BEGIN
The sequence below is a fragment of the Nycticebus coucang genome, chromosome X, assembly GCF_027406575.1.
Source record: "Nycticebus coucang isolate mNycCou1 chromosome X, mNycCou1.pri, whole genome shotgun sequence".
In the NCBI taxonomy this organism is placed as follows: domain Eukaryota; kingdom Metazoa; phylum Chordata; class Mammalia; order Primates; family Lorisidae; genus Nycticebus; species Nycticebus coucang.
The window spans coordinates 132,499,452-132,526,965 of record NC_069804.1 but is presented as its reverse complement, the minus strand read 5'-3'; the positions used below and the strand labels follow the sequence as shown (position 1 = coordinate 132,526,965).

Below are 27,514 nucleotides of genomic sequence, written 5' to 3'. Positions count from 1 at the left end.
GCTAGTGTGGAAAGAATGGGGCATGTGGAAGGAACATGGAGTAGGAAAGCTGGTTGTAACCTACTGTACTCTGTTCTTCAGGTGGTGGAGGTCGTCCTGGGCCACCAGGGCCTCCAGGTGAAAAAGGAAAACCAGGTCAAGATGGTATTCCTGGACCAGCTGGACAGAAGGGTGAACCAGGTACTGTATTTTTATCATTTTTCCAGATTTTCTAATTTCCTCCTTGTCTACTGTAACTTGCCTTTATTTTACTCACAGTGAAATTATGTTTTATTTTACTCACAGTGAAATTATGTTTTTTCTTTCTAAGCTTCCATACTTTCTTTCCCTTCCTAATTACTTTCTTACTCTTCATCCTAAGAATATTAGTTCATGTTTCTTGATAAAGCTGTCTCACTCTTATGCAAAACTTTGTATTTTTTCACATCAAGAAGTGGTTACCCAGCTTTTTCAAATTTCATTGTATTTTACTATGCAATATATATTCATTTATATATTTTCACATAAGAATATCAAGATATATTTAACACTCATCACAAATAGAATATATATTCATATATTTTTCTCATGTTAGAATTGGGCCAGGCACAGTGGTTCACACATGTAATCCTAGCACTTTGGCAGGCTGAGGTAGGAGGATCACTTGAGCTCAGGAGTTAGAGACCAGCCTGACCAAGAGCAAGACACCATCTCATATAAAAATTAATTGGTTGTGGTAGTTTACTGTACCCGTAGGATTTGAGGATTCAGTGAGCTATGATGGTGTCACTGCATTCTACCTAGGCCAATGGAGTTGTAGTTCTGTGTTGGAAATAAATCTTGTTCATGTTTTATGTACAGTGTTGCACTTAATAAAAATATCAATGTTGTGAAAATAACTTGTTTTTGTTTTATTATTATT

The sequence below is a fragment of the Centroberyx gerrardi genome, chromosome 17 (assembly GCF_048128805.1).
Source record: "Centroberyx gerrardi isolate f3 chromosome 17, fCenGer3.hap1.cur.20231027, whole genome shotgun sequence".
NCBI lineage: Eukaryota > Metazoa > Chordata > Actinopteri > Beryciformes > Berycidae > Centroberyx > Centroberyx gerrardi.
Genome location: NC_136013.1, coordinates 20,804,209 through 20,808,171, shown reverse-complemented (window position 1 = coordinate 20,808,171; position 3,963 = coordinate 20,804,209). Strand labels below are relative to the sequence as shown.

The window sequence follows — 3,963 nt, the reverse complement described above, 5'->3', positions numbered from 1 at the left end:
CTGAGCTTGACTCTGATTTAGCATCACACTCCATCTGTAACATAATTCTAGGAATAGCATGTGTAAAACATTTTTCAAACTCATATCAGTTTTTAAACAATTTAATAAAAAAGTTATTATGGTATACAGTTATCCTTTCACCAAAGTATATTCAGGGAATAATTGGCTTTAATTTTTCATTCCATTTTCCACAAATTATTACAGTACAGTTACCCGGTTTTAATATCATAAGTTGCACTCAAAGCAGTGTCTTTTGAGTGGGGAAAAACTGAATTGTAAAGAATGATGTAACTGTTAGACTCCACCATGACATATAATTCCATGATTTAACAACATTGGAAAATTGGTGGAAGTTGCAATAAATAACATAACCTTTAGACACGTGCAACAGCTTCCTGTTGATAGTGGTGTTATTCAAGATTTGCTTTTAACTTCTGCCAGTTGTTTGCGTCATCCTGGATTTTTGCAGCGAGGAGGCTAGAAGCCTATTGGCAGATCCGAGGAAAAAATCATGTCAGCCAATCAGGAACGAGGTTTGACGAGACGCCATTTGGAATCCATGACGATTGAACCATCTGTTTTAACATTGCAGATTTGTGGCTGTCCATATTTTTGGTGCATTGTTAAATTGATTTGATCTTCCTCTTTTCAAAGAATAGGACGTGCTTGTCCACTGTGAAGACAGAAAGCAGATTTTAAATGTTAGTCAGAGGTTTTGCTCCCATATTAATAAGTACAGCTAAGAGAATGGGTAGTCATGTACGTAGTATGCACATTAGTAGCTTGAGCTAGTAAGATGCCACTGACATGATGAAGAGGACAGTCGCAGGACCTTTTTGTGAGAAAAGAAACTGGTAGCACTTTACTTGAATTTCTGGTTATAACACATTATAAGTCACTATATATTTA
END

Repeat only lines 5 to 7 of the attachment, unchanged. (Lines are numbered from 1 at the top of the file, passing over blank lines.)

Below are 27,514 nucleotides of genomic sequence, written 5' to 3'. Positions count from 1 at the left end.
GCTAGTGTGGAAAGAATGGGGCATGTGGAAGGAACATGGAGTAGGAAAGCTGGTTGTAACCTACTGTACTCTGTTCTTCAGGTGGTGGAGGTCGTCCTGGGCCACCAGGGCCTCCAGGTGAAAAAGGAAAACCAGGTCAAGATGGTATTCCTGGACCAGCTGGACAGAAGGGTGAACCAGGTACTGTATTTTTATCATTTTTCCAGATTTTCTAATTTCCTCCTTGTCTACTGTAACTTGCCTTTATTTTACTCACAGTGAAATTATGTTTTATTTTACTCACAGTGAAATTATGTTTTTTCTTTCTAAGCTTCCATACTTTCTTTCCCTTCCTAATTACTTTCTTACTCTTCATCCTAAGAATATTAGTTCATGTTTCTTGATAAAGCTGTCTCACTCTTATGCAAAACTTTGTATTTTTTCACATCAAGAAGTGGTTACCCAGCTTTTTCAAATTTCATTGTATTTTACTATGCAATATATATTCATTTATATATTTTCACATAAGAATATCAAGATATATTTAACACTCATCACAAATAGAATATATATTCATATATTTTTCTCATGTTAGAATTGGGCCAGGCACAGTGGTTCACACATGTAATCCTAGCACTTTGGCAGGCTGAGGTAGGAGGATCACTTGAGCTCAGGAGTTAGAGACCAGCCTGACCAAGAGCAAGACACCATCTCATATAAAAATTAATTGGTTGTGGTAGTTTACTGTACCCGTAGGATTTGAGGATTCAGTGAGCTATGATGGTGTCACTGCATTCTACCTAGGCCAATGGAGTTGTAGTTCTGTGTTGGAAATAAATCTTGTTCATGTTTTATGTACAGTGTTGCACTTAATAAAAATATCAATGTTGTGAAAATAACTTGTTTTTGTTTTATTATTATT

The sequence below is a fragment of the Centroberyx gerrardi genome, chromosome 17 (assembly GCF_048128805.1).